Price, Battery and Conclusion
The Zenfone 4 Max Pro has a 5,000mAh battery that’s large enough to power it through a good three or four days of light to moderate use which is plenty by current standards. Even with us plugging away at it with a fairly heavy workload, it still had enough endurance to last short of two days before needing a charge. It does have another trick up its sleeve though as it supports reverse charging so you effectively have a powerbank that can make calls, browse Facebook and play Candy Crush. Its exceptional endurance also means it can see use as a portable hotspot if you’re overseas and toting a ton of connected hardware.
The official price tag of RM1,099 does raise eyebrows as it’s RM100 more than its predecessor was in its heyday which was last year, mind with marginal improvements in hardware . Granted, the phone does have an upgraded front camera and a rear dual camera array along with a larger battery battery but the downgrading of its display while retaining an otherwise similar processor and storage capacity to the previous model is truly a perplexing design decision. The provision of the free casing, the OTG charger and headphones goes some way to helping justify the price tag but that downgrade to a 720P display on the Zenfone 4 Max Pro may be a deal breaker for some. If you’re currently looking for a phone that will keep on going when even the largest, most powerful flagships have given up the ghost, you’ll find this worth your while though if you’re looking for a phone with better performance, you may need to set your sights on another phone.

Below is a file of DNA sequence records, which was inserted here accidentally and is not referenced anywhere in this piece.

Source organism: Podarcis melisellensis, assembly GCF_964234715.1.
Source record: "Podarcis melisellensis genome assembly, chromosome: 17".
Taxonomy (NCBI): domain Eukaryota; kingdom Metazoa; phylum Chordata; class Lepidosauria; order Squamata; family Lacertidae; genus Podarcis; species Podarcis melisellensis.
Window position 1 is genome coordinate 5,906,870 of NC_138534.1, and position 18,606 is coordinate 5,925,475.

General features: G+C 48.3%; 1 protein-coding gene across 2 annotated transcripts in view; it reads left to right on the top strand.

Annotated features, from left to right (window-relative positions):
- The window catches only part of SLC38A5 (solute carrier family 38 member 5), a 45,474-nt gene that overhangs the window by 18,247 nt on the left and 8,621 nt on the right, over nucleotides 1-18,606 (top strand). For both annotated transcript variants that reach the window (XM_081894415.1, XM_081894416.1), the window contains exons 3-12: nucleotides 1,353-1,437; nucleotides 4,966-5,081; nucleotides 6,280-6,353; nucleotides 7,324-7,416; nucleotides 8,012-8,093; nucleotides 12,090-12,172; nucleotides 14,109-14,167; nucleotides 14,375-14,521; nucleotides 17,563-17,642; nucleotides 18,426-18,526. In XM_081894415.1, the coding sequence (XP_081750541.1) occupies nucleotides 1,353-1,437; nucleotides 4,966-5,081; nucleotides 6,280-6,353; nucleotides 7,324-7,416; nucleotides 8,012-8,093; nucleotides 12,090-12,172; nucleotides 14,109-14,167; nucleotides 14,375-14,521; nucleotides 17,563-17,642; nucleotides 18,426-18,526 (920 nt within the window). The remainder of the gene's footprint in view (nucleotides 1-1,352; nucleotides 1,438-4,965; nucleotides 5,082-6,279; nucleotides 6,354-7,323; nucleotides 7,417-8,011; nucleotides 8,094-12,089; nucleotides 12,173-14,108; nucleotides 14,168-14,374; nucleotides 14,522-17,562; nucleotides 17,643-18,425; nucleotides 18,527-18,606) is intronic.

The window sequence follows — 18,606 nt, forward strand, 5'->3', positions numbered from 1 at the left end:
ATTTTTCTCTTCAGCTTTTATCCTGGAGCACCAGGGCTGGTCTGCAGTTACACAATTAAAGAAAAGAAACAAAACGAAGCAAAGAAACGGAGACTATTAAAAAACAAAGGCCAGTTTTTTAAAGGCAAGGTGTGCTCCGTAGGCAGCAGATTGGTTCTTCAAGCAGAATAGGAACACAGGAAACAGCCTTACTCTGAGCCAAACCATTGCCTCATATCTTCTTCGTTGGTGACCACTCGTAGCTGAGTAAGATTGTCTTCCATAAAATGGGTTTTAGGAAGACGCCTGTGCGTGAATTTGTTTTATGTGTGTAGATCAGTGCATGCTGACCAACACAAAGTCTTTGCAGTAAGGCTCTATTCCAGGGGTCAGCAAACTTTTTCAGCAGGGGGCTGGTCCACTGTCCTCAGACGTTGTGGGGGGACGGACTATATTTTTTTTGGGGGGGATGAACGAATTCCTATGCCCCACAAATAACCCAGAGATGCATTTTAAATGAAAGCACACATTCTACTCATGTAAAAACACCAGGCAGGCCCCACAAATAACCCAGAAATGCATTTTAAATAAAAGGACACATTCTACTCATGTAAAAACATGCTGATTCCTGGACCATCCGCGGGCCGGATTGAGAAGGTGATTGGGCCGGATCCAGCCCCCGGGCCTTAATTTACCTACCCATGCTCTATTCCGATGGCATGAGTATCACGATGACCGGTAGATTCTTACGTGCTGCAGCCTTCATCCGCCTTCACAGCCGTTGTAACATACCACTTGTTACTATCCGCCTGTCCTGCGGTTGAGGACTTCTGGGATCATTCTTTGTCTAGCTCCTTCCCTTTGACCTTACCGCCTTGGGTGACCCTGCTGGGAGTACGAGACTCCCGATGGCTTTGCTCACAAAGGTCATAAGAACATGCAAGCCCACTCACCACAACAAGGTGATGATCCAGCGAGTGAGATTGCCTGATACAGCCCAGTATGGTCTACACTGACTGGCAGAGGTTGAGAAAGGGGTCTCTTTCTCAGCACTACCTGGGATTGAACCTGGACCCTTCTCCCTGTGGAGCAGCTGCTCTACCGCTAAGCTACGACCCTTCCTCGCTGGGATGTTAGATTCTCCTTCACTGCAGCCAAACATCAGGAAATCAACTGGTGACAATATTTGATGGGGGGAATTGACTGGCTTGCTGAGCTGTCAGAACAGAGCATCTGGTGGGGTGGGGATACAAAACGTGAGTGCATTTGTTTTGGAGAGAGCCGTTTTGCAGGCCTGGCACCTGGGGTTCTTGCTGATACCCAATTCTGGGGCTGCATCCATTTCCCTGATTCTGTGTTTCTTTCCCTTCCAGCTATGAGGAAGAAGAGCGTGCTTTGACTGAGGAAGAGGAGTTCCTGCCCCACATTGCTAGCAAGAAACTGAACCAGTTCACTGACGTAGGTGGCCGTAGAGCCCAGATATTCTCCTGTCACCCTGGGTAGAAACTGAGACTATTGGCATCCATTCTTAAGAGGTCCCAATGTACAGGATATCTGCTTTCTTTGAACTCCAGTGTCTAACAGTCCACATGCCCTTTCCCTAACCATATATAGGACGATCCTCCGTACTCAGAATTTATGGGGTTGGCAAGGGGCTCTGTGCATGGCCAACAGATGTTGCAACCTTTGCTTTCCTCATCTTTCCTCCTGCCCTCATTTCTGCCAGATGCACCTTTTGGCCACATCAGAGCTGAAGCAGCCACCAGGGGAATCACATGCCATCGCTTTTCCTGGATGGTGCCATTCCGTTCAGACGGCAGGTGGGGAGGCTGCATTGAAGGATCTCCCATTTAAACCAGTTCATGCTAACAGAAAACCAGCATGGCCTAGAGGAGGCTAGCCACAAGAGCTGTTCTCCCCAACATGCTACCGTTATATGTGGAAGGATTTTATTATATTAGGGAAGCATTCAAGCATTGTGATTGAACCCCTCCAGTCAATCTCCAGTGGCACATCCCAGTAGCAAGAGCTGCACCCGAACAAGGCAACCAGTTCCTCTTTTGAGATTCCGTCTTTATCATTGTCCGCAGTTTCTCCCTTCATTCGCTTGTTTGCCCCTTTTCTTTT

What We Liked Immense battery life, good build quality, front facing LED flash, pretty good selfies
What We Didn’t Average specifications, fiddly rear camera, middling 720P display
We Say The Zenfone 4 Max Pro delivers amazing battery life though it’s otherwise middling specifications make it a tough sell in a market replete with keener priced and better specced competitors.
Display 5.5-inch, 1,280 x 720 pixels, 267ppi
Processor Qualcomm Snapdragon 425 processor 1.4GHz
Memory 3GB RAM/ 32GB storage
Camera 16-MP w/ F/2.0 and 5-MP w/ F/2.2 wide angle lens and LED flash (rear) / 16-MP w/ F/2.0 and LED flash (front)
Size/Weight 154 x 76.9 x 8.9 mm /181g
* Review unit courtesy of Asus Malaysia